Routines in the classroom help students feel have a sense of order and stability: they invite a feeling of safety and security. Although setting up routines takes time and energy, once routines are established, you can simply refer to the routine it invites a sense of collaboration from students. “What is next on our schedule?” or, “What was our agreement about lining up?”
Some guidelines for setting up routines from Positive Discipline in the Classroom by Jane Nelsen, EdD are:
- Focus on one routine at a time.
- Involve students in developing the routine. Students are more likely to follow the routine if they’ve been involved in setting it up, and have agreed to it.
- It’s helpful to use visuals – charts or lists – that can be posted in the classroom, for reference.
- Practice routines, especially at the beginning of the year, and periodically throughout the year. Sometimes we assume students know things that they may not.
- Follow through with kindness and firmness.
Here are some tips to get you started in building your classroom routines:
- Which routines? Classrooms are complicated. There are a lot of moving parts. We often expect kids to know what to do at school, and get frustrated when things don’t go smoothly. With a little bit of thought and planning on your part you can help your students be more successful in knowing what to do. Over time you may want routines for things like: attendance, signal for getting attention, distributing materials, cleaning up,morning entry, task, turning in work, coming in the classroom from recess or break, fire drills, drinks and bathroom, transitions in the classroom, putting materials away, noise level during work time, lining up, leaving the classroom, positive time out, and end of the day.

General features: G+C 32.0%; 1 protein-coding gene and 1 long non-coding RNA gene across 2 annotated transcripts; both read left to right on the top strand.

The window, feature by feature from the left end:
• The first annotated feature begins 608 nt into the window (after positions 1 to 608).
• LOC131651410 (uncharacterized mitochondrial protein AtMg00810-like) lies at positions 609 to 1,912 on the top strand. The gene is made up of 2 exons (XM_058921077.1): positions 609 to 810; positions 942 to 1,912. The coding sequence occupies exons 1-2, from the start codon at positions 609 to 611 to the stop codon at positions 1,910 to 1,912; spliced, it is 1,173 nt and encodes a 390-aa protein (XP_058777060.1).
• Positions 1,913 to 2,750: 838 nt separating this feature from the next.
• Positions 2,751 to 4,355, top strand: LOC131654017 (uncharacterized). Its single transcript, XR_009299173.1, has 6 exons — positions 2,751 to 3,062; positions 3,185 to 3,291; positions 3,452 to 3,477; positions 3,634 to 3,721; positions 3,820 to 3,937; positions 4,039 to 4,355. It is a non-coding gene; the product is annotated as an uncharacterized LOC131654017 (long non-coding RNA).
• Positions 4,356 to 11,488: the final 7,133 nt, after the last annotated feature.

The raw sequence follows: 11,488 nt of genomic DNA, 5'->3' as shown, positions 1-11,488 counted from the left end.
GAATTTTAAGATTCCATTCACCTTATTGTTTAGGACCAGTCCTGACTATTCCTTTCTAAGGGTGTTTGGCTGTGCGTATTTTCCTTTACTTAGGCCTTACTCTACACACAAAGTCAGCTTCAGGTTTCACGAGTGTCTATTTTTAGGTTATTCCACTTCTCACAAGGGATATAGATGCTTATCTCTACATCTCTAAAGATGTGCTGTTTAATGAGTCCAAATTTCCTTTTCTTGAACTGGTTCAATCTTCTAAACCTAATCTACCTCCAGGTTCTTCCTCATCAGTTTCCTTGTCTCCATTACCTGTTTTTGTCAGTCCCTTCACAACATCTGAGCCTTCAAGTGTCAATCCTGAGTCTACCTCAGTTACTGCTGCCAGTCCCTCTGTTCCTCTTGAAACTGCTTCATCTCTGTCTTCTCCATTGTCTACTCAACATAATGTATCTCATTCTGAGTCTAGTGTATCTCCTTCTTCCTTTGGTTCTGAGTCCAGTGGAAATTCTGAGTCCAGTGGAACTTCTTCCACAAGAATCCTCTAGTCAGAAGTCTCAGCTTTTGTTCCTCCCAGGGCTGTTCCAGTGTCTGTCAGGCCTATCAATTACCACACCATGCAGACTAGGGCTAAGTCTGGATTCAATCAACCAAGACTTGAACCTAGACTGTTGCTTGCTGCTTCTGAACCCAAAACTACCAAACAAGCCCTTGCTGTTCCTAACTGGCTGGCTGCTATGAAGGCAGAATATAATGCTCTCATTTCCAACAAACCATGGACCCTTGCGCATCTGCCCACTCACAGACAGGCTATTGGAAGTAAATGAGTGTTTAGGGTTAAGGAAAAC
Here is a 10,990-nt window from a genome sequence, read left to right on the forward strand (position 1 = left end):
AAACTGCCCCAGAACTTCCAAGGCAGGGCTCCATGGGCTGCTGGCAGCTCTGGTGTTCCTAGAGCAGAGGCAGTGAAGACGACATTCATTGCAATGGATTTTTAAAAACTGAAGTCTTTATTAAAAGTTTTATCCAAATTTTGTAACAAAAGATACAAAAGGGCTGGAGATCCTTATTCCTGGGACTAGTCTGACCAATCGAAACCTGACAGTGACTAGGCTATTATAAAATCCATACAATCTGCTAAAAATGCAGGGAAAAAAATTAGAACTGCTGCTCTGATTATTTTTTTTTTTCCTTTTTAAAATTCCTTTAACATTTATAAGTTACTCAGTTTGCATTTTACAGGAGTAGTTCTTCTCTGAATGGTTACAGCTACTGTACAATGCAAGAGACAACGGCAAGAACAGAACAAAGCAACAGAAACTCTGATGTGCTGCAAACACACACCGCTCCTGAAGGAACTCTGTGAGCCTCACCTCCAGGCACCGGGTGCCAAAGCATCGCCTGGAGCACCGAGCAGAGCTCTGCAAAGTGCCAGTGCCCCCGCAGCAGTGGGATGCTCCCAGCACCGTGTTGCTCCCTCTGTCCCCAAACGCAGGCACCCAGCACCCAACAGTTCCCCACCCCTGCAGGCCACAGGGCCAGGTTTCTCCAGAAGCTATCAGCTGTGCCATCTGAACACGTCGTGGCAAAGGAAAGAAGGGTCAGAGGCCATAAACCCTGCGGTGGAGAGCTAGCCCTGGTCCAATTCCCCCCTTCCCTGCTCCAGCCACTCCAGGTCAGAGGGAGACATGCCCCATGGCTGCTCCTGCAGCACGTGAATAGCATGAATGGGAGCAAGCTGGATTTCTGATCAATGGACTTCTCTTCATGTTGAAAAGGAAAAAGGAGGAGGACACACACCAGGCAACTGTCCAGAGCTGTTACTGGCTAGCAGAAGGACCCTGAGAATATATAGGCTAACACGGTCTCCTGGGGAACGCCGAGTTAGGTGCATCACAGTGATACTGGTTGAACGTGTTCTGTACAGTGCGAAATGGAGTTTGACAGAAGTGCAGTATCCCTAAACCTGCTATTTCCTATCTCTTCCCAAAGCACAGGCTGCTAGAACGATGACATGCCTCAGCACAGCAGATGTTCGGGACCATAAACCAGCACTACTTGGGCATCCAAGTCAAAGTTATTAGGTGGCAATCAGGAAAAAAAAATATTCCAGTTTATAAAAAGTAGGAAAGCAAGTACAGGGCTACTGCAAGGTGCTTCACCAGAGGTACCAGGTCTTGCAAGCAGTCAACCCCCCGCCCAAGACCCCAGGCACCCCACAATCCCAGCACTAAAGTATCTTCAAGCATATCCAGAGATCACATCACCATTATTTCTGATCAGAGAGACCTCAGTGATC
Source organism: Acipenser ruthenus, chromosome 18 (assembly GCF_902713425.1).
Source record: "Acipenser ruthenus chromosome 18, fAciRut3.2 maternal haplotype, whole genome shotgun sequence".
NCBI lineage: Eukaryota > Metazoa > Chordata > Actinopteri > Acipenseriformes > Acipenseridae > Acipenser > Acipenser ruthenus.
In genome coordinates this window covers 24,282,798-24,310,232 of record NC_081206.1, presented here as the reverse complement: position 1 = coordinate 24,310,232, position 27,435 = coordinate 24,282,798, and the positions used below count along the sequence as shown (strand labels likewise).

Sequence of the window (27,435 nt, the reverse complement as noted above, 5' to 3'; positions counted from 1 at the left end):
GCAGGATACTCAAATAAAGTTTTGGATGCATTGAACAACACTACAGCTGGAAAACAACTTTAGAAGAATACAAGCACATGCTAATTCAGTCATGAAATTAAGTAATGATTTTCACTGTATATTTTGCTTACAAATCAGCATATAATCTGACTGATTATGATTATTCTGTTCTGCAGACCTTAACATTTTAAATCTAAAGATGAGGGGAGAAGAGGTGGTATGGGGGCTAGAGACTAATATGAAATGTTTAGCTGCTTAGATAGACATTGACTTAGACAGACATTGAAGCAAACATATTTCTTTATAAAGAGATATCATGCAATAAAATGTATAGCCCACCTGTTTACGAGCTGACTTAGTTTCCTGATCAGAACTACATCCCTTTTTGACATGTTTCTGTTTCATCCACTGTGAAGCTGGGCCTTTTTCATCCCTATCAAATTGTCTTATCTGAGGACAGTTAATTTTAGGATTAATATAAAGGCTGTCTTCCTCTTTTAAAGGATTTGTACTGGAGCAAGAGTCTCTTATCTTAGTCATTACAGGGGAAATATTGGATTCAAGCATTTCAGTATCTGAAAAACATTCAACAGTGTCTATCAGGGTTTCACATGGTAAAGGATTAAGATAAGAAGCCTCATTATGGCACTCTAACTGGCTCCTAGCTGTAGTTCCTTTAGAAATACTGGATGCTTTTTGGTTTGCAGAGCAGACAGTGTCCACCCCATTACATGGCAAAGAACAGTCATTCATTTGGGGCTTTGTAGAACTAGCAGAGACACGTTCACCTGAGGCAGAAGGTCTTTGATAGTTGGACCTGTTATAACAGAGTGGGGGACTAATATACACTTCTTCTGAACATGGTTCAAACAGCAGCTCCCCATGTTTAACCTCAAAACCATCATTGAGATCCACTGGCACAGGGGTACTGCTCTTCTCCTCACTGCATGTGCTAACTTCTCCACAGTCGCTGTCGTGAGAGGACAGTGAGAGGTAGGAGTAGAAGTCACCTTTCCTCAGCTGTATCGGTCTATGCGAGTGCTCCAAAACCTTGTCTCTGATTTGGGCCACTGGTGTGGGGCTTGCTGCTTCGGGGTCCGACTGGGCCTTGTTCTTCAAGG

- Teach: Once you have decided on the routines you want to implement, it is important to teach the expectations for each routine to your students. It is helpful to give students a chance to see the routine in action through role play. Be as clear and consistent in your expectations as possible.
- Practice: Once your students have been taught the routine, they’ll need some practice! The more kids practice the more likely they will be able to follow the routine independently.
- Pause and Reflect: It is important to pause and notice how the routine is working. When students are following the routine correctly stop and allow them to recognize what it looks like and sounds like if the routine is working. If the routine decide if the routine needs to be modified or if the class just needs more practice.
More on classroom routines. In addition, Scholastic has a whole collection of ideas about classroom routines from teachers.